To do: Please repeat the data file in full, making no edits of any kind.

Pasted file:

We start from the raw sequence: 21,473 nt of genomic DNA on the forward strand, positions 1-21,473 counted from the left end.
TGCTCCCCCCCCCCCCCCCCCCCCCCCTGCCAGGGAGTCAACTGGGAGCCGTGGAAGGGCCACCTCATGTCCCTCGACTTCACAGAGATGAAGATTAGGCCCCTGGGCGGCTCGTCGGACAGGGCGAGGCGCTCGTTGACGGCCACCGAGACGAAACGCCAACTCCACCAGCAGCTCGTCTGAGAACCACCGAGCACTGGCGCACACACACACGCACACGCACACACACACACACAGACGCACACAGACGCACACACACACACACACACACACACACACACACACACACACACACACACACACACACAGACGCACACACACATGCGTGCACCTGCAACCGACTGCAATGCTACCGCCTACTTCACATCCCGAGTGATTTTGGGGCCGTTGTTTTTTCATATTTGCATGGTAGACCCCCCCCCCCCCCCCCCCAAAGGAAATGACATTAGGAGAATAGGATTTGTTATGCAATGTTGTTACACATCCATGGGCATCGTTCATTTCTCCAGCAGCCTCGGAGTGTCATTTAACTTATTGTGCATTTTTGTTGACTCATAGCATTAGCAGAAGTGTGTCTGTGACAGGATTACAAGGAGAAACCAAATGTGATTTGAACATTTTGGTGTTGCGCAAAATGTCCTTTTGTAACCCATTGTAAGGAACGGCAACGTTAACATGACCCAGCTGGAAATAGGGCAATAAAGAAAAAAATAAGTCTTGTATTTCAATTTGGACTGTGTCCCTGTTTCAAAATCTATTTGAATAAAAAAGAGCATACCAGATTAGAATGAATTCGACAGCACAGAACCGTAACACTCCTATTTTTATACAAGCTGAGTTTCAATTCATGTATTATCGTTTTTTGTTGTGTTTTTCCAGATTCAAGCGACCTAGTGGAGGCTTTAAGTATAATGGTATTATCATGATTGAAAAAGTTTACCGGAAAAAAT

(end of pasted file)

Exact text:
We start from the raw sequence: 21,473 nt of genomic DNA on the forward strand, positions 1-21,473 counted from the left end.
TGCTCCCCCCCCCCCCCCCCCCCCCCCTGCCAGGGAGTCAACTGGGAGCCGTGGAAGGGCCACCTCATGTCCCTCGACTTCACAGAGATGAAGATTAGGCCCCTGGGCGGCTCGTCGGACAGGGCGAGGCGCTCGTTGACGGCCACCGAGACGAAACGCCAACTCCACCAGCAGCTCGTCTGAGAACCACCGAGCACTGGCGCACACACACACGCACACGCACACACACACACACAGACGCACACAGACGCACACACACACACACACACACACACACACACACACACACACACACACACACACACACAGACGCACACACACATGCGTGCACCTGCAACCGACTGCAATGCTACCGCCTACTTCACATCCCGAGTGATTTTGGGGCCGTTGTTTTTTCATATTTGCATGGTAGACCCCCCCCCCCCCCCCCCCAAAGGAAATGACATTAGGAGAATAGGATTTGTTATGCAATGTTGTTACACATCCATGGGCATCGTTCATTTCTCCAGCAGCCTCGGAGTGTCATTTAACTTATTGTGCATTTTTGTTGACTCATAGCATTAGCAGAAGTGTGTCTGTGACAGGATTACAAGGAGAAACCAAATGTGATTTGAACATTTTGGTGTTGCGCAAAATGTCCTTTTGTAACCCATTGTAAGGAACGGCAACGTTAACATGACCCAGCTGGAAATAGGGCAATAAAGAAAAAAATAAGTCTTGTATTTCAATTTGGACTGTGTCCCTGTTTCAAAATCTATTTGAATAAAAAAGAGCATACCAGATTAGAATGAATTCGACAGCACAGAACCGTAACACTCCTATTTTTATACAAGCTGAGTTTCAATTCATGTATTATCGTTTTTTGTTGTGTTTTTCCAGATTCAAGCGACCTAGTGGAGGCTTTAAGTATAATGGTATTATCATGATTGAAAAAGTTTACCGGAAAAAAT